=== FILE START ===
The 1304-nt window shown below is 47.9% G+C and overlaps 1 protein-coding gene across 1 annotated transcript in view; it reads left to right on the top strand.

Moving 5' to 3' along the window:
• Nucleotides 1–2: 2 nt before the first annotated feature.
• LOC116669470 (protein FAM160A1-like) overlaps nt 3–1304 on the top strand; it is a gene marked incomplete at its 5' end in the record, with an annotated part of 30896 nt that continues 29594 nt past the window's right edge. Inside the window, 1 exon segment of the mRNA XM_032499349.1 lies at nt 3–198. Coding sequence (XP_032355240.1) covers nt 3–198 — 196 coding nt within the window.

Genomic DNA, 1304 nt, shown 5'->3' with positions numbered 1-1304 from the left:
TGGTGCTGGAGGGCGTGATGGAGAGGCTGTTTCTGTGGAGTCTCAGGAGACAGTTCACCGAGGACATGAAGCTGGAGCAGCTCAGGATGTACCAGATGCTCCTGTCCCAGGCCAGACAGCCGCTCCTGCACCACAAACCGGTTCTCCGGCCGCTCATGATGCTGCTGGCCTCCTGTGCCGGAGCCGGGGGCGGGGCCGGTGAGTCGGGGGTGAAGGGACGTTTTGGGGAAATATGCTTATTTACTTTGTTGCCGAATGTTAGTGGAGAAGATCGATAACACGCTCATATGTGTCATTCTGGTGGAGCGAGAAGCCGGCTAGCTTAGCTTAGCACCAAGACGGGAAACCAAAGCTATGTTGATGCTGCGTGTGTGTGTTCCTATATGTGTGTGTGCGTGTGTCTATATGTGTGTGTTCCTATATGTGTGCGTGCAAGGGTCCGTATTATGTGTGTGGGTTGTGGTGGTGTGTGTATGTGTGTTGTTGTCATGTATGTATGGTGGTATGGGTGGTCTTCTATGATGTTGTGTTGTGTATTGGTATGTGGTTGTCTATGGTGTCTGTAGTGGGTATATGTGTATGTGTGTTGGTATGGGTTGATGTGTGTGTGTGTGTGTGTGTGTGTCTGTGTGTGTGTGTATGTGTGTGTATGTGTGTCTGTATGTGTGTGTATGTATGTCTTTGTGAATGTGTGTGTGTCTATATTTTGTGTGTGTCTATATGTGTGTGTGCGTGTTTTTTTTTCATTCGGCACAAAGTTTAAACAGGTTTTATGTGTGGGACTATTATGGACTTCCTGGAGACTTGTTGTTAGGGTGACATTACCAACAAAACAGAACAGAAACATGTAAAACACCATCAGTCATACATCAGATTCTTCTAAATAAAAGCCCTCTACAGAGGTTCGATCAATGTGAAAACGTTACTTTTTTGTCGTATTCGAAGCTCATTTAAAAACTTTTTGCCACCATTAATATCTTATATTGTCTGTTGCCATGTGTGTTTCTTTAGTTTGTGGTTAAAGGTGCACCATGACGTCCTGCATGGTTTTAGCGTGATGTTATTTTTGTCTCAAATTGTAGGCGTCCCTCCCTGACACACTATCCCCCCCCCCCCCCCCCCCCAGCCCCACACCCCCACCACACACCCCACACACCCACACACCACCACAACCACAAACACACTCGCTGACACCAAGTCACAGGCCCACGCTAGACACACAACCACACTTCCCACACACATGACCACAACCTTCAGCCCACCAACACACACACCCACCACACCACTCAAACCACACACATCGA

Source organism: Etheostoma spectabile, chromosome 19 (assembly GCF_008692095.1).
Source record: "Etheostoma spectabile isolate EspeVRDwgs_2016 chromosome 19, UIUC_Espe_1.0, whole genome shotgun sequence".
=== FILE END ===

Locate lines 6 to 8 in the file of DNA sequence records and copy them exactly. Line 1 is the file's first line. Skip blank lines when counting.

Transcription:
TGGTGCTGGAGGGCGTGATGGAGAGGCTGTTTCTGTGGAGTCTCAGGAGACAGTTCACCGAGGACATGAAGCTGGAGCAGCTCAGGATGTACCAGATGCTCCTGTCCCAGGCCAGACAGCCGCTCCTGCACCACAAACCGGTTCTCCGGCCGCTCATGATGCTGCTGGCCTCCTGTGCCGGAGCCGGGGGCGGGGCCGGTGAGTCGGGGGTGAAGGGACGTTTTGGGGAAATATGCTTATTTACTTTGTTGCCGAATGTTAGTGGAGAAGATCGATAACACGCTCATATGTGTCATTCTGGTGGAGCGAGAAGCCGGCTAGCTTAGCTTAGCACCAAGACGGGAAACCAAAGCTATGTTGATGCTGCGTGTGTGTGTTCCTATATGTGTGTGTGCGTGTGTCTATATGTGTGTGTTCCTATATGTGTGCGTGCAAGGGTCCGTATTATGTGTGTGGGTTGTGGTGGTGTGTGTATGTGTGTTGTTGTCATGTATGTATGGTGGTATGGGTGGTCTTCTATGATGTTGTGTTGTGTATTGGTATGTGGTTGTCTATGGTGTCTGTAGTGGGTATATGTGTATGTGTGTTGGTATGGGTTGATGTGTGTGTGTGTGTGTGTGTGTGTCTGTGTGTGTGTGTATGTGTGTGTATGTGTGTCTGTATGTGTGTGTATGTATGTCTTTGTGAATGTGTGTGTGTCTATATTTTGTGTGTGTCTATATGTGTGTGTGCGTGTTTTTTTTTCATTCGGCACAAAGTTTAAACAGGTTTTATGTGTGGGACTATTATGGACTTCCTGGAGACTTGTTGTTAGGGTGACATTACCAACAAAACAGAACAGAAACATGTAAAACACCATCAGTCATACATCAGATTCTTCTAAATAAAAGCCCTCTACAGAGGTTCGATCAATGTGAAAACGTTACTTTTTTGTCGTATTCGAAGCTCATTTAAAAACTTTTTGCCACCATTAATATCTTATATTGTCTGTTGCCATGTGTGTTTCTTTAGTTTGTGGTTAAAGGTGCACCATGACGTCCTGCATGGTTTTAGCGTGATGTTATTTTTGTCTCAAATTGTAGGCGTCCCTCCCTGACACACTATCCCCCCCCCCCCCCCCCCCCAGCCCCACACCCCCACCACACACCCCACACACCCACACACCACCACAACCACAAACACACTCGCTGACACCAAGTCACAGGCCCACGCTAGACACACAACCACACTTCCCACACACATGACCACAACCTTCAGCCCACCAACACACACACCCACCACACCACTCAAACCACACACATCGA

Source organism: Etheostoma spectabile, chromosome 19 (assembly GCF_008692095.1).
Source record: "Etheostoma spectabile isolate EspeVRDwgs_2016 chromosome 19, UIUC_Espe_1.0, whole genome shotgun sequence".